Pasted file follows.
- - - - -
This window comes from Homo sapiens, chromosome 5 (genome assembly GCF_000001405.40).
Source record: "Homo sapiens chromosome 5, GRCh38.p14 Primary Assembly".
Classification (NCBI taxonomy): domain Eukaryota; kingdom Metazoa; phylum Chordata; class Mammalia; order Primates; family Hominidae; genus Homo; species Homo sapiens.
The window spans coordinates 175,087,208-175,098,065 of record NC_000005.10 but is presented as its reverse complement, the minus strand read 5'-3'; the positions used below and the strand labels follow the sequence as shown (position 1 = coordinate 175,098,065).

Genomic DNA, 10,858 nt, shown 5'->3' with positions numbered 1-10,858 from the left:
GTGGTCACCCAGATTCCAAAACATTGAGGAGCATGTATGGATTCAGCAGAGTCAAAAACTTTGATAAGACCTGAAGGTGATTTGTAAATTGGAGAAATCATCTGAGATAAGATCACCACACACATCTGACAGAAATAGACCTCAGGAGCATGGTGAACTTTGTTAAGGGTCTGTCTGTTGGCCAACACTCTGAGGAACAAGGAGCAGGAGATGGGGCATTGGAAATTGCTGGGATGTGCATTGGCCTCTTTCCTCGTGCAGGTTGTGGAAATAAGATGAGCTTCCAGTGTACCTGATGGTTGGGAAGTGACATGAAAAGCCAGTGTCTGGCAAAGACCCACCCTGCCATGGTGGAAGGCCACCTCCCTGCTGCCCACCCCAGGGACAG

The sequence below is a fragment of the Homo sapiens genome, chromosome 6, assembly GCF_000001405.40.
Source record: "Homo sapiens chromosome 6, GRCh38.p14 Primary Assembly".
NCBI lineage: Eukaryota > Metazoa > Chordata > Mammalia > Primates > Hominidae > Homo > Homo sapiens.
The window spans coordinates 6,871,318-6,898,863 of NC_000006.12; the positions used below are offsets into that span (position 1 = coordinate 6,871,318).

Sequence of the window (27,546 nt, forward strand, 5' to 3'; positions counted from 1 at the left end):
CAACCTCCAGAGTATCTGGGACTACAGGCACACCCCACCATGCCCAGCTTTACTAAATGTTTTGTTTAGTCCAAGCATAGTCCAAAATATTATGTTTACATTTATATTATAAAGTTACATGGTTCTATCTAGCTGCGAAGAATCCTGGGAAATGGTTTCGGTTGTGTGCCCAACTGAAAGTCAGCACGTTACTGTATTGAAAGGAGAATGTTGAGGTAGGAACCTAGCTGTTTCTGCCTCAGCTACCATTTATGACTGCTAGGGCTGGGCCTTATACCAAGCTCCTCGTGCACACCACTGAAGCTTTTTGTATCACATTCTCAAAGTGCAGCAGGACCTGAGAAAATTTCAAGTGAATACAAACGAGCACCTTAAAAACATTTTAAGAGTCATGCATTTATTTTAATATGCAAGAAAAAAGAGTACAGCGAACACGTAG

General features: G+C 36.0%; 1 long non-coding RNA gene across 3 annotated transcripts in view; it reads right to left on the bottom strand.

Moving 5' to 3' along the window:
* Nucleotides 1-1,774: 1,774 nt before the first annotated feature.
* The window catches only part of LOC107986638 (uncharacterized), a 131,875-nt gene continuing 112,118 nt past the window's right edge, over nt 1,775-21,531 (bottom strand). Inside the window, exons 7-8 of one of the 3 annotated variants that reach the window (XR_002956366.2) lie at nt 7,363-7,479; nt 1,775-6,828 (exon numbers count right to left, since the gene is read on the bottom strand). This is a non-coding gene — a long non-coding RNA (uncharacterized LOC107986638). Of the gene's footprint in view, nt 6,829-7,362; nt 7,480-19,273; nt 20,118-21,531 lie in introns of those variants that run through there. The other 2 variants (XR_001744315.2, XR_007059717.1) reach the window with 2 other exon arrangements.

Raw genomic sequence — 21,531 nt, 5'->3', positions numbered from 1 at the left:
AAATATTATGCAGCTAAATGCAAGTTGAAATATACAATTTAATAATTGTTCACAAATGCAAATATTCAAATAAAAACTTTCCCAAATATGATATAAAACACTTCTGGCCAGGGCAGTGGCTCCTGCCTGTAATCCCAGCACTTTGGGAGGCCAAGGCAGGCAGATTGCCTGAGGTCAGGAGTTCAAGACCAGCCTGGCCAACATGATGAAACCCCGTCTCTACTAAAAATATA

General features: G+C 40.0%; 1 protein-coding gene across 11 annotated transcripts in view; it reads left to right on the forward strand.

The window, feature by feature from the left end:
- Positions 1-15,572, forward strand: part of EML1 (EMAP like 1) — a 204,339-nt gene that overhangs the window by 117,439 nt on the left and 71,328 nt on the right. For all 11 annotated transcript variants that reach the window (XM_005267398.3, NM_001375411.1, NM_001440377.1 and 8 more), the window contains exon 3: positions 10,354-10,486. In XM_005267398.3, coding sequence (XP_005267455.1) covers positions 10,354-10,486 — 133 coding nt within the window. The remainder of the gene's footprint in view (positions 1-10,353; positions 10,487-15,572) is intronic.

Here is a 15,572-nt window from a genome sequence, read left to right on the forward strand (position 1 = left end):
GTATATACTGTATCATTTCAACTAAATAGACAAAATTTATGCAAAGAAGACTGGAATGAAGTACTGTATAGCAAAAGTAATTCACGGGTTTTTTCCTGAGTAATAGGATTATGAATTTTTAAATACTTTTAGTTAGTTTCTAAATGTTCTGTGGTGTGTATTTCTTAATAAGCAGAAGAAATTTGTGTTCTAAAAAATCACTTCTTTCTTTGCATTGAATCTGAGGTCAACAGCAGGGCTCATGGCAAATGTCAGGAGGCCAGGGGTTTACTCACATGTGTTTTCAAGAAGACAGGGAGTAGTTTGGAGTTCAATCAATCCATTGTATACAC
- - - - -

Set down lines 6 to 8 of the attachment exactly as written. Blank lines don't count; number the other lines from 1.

GTGGTCACCCAGATTCCAAAACATTGAGGAGCATGTATGGATTCAGCAGAGTCAAAAACTTTGATAAGACCTGAAGGTGATTTGTAAATTGGAGAAATCATCTGAGATAAGATCACCACACACATCTGACAGAAATAGACCTCAGGAGCATGGTGAACTTTGTTAAGGGTCTGTCTGTTGGCCAACACTCTGAGGAACAAGGAGCAGGAGATGGGGCATTGGAAATTGCTGGGATGTGCATTGGCCTCTTTCCTCGTGCAGGTTGTGGAAATAAGATGAGCTTCCAGTGTACCTGATGGTTGGGAAGTGACATGAAAAGCCAGTGTCTGGCAAAGACCCACCCTGCCATGGTGGAAGGCCACCTCCCTGCTGCCCACCCCAGGGACAG

The sequence below is a fragment of the Homo sapiens genome, chromosome 6, assembly GCF_000001405.40.
Source record: "Homo sapiens chromosome 6, GRCh38.p14 Primary Assembly".